Dave and Brown find a dead man on the trail. They take him to a cattle camp, where he meets an old friend of his. But when Dave's friend gets drunk and picks a fight with Dave, Dave has no choice but...
An unexperienced Eastener busts himself into a group of horse catchers. Despite all advice he continues to look at his gun as a fancy accessoire, ignores the rules of the men and consequently finds ...
Dave has been searching for quite a while for his old flame, a girl named "Jeff", who he finds working in a saloon as a prostitute and singer under the thumb of ex-prizefighter Denny Lipp. Yet, when ...
The series was developed from a 1959 episode of "Dick Powell's Zane Grey Theatre" written and directed by Sam Peckinpah titled "Trouble at Tres Cruces". See more »
[a Mexican bandito bars Dave way out of town]
[the gunslinger nods]
Sure you do, you miserable hind end of a coyote. Just tryin' to be agreeable. Now look here what I got for you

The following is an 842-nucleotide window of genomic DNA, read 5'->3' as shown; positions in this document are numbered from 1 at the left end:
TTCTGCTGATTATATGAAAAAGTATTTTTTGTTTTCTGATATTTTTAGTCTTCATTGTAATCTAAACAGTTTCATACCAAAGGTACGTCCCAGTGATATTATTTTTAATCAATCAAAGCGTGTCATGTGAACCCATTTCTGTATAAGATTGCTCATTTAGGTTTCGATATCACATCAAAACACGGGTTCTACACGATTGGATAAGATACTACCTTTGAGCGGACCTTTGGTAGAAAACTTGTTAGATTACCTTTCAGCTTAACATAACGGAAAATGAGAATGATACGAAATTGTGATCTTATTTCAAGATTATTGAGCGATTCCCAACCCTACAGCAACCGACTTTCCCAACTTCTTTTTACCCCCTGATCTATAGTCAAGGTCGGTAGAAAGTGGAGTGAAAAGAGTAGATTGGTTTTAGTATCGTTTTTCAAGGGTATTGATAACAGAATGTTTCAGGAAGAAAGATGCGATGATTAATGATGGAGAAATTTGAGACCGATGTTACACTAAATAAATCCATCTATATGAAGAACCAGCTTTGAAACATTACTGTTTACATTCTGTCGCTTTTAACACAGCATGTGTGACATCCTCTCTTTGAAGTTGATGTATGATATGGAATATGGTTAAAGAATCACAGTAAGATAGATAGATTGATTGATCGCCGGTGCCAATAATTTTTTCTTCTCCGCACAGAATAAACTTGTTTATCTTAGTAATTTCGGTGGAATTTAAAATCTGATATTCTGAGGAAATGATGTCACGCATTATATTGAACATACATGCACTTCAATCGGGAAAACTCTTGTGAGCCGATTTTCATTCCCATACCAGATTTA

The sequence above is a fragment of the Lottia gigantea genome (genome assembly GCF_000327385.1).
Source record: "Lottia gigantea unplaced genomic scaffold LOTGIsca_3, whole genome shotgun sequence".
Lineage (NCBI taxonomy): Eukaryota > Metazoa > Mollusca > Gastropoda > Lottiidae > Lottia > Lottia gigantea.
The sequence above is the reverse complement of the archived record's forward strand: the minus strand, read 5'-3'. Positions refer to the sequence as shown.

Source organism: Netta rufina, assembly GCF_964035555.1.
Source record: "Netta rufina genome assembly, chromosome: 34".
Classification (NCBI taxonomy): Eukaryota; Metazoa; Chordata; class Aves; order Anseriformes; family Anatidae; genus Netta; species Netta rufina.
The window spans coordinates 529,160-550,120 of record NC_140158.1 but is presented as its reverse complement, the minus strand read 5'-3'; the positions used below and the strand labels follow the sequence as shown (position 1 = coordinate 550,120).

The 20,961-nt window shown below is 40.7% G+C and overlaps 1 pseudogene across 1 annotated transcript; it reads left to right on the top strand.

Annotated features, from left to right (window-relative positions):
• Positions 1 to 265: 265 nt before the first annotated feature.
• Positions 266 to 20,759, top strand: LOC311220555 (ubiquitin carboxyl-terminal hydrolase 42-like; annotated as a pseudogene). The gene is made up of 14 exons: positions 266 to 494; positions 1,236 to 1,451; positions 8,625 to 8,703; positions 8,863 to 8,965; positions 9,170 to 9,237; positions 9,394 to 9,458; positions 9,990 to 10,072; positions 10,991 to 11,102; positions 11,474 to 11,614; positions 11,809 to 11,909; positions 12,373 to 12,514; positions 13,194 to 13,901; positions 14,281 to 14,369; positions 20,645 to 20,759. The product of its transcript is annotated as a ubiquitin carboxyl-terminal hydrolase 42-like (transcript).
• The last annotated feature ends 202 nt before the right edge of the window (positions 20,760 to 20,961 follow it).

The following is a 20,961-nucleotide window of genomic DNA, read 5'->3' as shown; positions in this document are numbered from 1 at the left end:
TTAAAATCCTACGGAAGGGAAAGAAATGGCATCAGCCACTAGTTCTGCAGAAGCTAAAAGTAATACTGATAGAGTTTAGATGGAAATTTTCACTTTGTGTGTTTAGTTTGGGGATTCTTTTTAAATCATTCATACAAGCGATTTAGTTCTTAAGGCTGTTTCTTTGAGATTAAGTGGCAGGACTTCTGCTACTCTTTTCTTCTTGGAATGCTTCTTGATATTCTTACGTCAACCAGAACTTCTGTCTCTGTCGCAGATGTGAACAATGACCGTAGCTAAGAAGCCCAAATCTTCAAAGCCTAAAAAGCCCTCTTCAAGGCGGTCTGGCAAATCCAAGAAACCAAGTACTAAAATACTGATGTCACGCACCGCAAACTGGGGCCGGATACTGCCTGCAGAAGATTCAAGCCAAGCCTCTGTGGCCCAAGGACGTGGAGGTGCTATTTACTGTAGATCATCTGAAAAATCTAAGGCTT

[Dave unsheathes his rifle]
See? Ain't it purdy? How'd you like to have that, you bushwhackin' hamstringer?
[as the gunslinger reaches for the rifle Dave smacks him with the rifle butt]
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A few of the episodes were weak, yes, but the over-all concept and execution of this show was brilliant. I have always thought that Peckinpah was an extremely erratic director.I am in the minority, but he was at his purest and best early in his career. Ride the High Country, for example, is one of the supreme masterpieces of the western genre.Peckinpah made an well acted, philosophical western, with little violence, and displayed care and craftsmanship making it. True afficionados of the western genre recognize it as one of the few truly original or interesting Television Westerns ever made. It is a shame that no network exists where shows like this can be re-run. Instead we get TV land showing endless reruns of Bewitched and I Dream of Jeannie.
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